So in the end, if the object is rather light, and you don't need to keep pointers to specific objects, then a vector of objects is suitable and will perform better, and will look better in code.

P.S. This is my understanding of this and I can be wrong. If I'm right, then yay! If not then I'm looking forward to learn about it.

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Quote:
Original post by Amr0
Depends. If you use a vector of pointers, then you will typically end up allocating each object separately, and dynamic memory allocation is not very cheap. Memory-wise for example, typically an object allocated on the heap will require an additional 16 bytes (in release mode, more in debug mode) which are used by the runtime for bookkeeping (I'm not very sure though). But if you create a vector of objects, then all objects in the vector will be allocated together in one chunk, and occasionally when the vector is resized, it will need to copy and delete a bunch of those objects. You can't keep pointers to objects stored in an object vector because you can't be sure the vector will not relocate the object in memory as it grows or shrinks, invalidating the pointer you are keeping. Of course, you can resolve this by storing an index rather than a pointer. Also, keep in mind that a vector of pointers still needs to do its own dynamic memory allocation for the pointers themselves, but of course, it doesn't allocate each pointer separately.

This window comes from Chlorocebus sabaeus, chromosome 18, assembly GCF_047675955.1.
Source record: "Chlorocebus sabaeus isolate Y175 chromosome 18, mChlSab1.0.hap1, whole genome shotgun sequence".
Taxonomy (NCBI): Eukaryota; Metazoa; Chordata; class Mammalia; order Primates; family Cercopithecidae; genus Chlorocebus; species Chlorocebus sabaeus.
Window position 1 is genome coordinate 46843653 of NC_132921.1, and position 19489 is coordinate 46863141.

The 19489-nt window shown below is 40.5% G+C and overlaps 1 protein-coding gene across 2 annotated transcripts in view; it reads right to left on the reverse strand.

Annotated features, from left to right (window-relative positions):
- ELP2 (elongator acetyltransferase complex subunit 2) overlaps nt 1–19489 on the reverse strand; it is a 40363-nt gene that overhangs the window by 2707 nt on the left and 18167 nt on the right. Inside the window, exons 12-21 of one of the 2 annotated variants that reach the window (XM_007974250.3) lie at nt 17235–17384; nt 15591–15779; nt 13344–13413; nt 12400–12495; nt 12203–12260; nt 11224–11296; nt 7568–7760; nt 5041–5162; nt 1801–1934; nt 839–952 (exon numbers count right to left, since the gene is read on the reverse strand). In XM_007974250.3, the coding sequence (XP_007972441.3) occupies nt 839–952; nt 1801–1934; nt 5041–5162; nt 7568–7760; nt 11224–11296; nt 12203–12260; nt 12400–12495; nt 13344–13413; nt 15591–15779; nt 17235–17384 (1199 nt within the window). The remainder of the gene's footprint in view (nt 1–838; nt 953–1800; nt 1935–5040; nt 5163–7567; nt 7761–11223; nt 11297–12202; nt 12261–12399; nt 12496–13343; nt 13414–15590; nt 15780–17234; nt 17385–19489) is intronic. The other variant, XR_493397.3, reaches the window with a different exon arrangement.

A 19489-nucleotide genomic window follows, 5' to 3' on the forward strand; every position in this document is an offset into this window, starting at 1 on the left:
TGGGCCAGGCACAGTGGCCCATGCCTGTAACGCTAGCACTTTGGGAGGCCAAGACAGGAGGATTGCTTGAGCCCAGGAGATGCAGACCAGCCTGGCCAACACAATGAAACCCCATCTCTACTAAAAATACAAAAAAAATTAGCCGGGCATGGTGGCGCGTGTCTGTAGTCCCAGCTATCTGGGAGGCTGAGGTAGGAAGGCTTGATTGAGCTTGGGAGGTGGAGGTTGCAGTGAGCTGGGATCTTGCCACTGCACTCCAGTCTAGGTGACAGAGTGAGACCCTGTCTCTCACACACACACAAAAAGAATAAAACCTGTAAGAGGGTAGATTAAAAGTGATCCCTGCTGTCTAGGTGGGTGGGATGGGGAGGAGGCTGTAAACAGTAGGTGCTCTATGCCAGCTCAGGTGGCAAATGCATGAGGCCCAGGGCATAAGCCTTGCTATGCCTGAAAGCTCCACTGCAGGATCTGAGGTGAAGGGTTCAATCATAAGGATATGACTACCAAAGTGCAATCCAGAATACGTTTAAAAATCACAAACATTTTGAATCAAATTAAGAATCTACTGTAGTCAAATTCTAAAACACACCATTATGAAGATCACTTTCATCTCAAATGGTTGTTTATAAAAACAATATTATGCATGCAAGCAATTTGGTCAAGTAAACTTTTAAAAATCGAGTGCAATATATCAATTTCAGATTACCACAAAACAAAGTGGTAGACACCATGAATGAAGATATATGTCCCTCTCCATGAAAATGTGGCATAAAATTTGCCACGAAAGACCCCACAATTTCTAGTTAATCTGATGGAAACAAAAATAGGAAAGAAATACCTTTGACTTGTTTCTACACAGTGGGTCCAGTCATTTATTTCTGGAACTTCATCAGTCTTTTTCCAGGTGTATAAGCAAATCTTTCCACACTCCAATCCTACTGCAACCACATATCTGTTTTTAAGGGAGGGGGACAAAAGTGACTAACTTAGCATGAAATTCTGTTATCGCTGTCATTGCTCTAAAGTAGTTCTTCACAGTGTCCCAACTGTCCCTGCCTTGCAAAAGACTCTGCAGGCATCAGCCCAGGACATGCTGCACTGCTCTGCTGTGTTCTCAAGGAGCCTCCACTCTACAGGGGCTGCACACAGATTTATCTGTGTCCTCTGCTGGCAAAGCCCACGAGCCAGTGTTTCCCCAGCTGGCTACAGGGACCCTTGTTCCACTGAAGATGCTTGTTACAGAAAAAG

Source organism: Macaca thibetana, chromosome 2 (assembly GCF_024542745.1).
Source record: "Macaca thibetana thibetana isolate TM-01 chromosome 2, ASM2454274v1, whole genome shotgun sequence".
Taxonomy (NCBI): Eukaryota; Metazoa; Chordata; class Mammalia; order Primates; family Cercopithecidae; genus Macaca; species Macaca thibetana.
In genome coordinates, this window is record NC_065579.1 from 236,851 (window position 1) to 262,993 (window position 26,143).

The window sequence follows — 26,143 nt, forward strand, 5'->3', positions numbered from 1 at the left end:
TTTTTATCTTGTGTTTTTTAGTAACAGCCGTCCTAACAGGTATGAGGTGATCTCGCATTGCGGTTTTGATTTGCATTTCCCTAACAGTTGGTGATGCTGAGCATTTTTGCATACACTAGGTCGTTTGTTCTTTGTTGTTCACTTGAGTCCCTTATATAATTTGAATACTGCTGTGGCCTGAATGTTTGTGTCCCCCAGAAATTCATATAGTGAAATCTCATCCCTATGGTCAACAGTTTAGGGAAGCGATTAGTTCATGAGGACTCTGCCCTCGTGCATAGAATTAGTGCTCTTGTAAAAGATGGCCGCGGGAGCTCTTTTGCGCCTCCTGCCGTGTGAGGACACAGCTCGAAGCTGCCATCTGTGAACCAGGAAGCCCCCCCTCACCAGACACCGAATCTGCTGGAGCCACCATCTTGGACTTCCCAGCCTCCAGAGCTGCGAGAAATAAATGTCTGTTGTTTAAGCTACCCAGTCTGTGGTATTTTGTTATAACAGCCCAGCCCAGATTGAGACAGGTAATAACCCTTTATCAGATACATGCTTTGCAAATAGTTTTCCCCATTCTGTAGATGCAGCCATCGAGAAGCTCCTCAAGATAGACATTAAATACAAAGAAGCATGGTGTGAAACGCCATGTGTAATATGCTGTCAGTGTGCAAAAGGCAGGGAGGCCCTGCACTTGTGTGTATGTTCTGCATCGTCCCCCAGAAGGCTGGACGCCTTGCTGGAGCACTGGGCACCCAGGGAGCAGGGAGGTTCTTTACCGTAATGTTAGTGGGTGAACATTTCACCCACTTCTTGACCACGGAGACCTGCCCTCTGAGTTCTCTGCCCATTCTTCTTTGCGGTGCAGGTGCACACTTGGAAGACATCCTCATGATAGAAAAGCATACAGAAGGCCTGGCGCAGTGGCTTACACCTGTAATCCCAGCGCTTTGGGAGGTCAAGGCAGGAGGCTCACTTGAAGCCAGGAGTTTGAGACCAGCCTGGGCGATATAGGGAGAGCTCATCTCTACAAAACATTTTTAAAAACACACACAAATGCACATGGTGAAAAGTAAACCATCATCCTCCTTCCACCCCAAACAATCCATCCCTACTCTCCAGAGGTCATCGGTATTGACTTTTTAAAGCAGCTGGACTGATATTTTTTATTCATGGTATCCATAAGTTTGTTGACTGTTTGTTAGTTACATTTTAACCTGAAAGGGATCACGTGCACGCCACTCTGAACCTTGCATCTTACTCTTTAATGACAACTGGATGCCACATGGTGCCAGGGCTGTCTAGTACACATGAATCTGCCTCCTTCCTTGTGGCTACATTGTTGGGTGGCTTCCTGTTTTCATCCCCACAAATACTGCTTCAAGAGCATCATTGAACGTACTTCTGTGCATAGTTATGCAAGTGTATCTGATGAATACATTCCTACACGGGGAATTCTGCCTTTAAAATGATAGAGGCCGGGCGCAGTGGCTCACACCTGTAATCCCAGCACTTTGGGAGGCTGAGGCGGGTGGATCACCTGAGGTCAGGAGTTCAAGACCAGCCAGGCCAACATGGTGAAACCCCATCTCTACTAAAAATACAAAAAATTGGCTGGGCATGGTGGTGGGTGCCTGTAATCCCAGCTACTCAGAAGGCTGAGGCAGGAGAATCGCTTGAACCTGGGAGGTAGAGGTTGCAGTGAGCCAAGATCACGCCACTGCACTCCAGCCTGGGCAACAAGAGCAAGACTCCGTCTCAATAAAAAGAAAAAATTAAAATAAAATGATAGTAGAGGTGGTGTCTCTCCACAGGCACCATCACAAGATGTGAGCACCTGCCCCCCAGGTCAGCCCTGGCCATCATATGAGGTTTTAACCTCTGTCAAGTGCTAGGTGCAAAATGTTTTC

So in the end, if the object is rather light, and you don't need to keep pointers to specific objects, then a vector of objects is suitable and will perform better, and will look better in code.

P.S. This is my understanding of this and I can be wrong. If I'm right, then yay! If not then I'm looking forward to learn about it.


This is mostly right, but if your compiler supports C++0x (MSVC 10, GCC 4.3 and higher, Intel 11) then vector is "move-enabled", which means that even if you store the objects by value, if the objects you're storing provide move constructors then they won't incur a very big performance overhead because you'll never be copying objects, only moving them. You should get performance gains on any types of objects but you'll see the biggest gains with objects that are expensive to copy for whatever reason (dynamic memory allocation, unmanaged resource acquisition, etc).